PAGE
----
An artist's impression of Ebb and Flow mapping the lunar gravity field.

An artist's impression of Ebb and Flow mapping the lunar gravity field. Photo: NASA

NASA will smash two tiny probes into the moon next week after they spent months gathering data from orbit miles above the lunar surface, the US space agency said.

"We're not expecting a big smash, a big explosion," said project manager David Lehman of NASA's Jet Propulsion Laboratory. "Their fuel tank will be empty and they are the size of a washing machine."

Our lunar twins may be in the twilight of their operational lives, but one thing is for sure. They are going down swinging. 

Maria Zuber, Massachusetts Institute of Technology

The probes dubbed Ebb and Flow are set to end their controlled descent on a mountain near the Moon's north pole about 10.28pm GMT on Monday (9.28am Tuesday AEDT).

This image taken by Ebb and Flow shows the variations in the lunar gravity field on the moon.

This image taken by Ebb and Flow shows the variations in the lunar gravity field on the moon. Photo: AFP/NASA

They will hit the moon's surface at a whopping 6050 km/h, or 1.7 kilometres per second.

Unfortunately, NASA will not be able to gather pictures of the impact because the region will be in shadow at the time of impact.

The probes are being destroyed after running too low on fuel and sinking too low in orbit to conduct any further missions.

The probes managed to generate the highest resolution gravity map ever gathered from a celestial body. That will help provide a better understanding of how Earth and other rocky planets in the solar system formed and evolved, NASA said.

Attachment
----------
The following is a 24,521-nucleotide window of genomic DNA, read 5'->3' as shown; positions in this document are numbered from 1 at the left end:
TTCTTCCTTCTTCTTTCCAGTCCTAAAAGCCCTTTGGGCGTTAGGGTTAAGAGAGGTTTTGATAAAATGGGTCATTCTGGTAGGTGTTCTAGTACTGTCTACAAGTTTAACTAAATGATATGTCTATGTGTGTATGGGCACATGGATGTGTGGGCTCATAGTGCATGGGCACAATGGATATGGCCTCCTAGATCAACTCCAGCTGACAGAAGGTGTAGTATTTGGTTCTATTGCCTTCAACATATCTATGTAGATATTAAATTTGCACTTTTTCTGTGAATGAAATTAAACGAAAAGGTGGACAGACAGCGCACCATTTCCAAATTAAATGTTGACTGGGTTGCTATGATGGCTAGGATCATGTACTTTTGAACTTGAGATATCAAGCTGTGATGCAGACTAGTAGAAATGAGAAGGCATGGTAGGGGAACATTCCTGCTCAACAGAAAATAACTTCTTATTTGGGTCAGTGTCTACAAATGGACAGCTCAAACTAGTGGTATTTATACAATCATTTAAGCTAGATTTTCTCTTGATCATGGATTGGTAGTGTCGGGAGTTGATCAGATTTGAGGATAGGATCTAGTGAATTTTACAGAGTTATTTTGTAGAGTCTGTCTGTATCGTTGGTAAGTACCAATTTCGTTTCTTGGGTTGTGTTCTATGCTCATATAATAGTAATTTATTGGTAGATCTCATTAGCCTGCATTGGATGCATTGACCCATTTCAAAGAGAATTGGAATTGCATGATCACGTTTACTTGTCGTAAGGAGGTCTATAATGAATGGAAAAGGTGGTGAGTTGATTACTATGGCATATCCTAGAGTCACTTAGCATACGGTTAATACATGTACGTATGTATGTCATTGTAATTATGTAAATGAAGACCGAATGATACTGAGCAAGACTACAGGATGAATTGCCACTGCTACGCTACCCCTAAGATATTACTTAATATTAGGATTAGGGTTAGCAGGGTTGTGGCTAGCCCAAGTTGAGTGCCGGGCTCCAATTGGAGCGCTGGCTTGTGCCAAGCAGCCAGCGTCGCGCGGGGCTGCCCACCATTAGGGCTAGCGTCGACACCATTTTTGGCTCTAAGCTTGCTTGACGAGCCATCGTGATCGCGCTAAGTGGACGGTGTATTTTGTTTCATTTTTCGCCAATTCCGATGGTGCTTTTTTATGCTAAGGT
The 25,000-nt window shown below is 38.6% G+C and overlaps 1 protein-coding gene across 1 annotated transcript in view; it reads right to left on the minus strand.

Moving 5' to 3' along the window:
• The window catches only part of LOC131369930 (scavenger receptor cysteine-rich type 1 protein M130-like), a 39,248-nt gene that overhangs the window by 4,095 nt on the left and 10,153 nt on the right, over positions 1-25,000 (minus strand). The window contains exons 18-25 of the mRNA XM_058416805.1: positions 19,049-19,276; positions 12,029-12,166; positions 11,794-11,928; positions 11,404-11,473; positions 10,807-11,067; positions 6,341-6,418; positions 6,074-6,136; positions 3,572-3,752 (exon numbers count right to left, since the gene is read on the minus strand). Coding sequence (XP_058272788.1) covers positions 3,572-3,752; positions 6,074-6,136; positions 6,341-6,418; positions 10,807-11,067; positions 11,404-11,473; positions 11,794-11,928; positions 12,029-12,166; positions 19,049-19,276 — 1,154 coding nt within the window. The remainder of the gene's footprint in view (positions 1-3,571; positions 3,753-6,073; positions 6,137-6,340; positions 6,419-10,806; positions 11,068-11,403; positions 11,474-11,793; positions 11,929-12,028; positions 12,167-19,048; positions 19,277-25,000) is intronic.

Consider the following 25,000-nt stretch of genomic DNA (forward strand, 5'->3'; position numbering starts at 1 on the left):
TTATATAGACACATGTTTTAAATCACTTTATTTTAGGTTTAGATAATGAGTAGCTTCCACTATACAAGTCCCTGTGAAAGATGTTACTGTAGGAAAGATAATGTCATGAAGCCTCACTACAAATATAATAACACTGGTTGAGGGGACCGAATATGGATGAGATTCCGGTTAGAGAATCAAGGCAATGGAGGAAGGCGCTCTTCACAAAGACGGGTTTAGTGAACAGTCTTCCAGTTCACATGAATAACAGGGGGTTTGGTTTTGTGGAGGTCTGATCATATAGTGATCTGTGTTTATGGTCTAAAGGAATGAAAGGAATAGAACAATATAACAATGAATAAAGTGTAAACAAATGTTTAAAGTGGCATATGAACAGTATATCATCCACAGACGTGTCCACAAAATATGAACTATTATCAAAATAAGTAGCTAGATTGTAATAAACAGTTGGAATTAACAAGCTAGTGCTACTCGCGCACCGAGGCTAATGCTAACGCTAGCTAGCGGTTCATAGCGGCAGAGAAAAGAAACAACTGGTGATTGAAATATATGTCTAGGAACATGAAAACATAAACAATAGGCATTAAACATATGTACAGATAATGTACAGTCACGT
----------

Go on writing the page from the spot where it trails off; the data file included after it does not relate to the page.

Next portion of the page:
"I couldn't have imagined even in my dreams that the mission would be so successful," said principal investigator Maria Zuber of the Massachusetts Institute of Technology.

"It is going to be difficult to say goodbye."

The probes have been flying in formation around the moon since January 1 starting with an average altitude of 55 kilometres above the surface, and then sinking to about 23 kilometres for a closer look.

At some points they were flying just a few kilometres above the moon's tallest mountains.

"Our lunar twins may be in the twilight of their operational lives, but one thing is for sure. They are going down swinging," Lehman added.

"Even during the last half of their last orbit, we are going to do an engineering experiment that could help future missions operate more efficiently."

Ebb and Flow will fire their main engines until the tanks are empty, which will allow NASA to determine precisely how much fuel is left. That will help them improve predictions of fuel needs for future missions.

AFP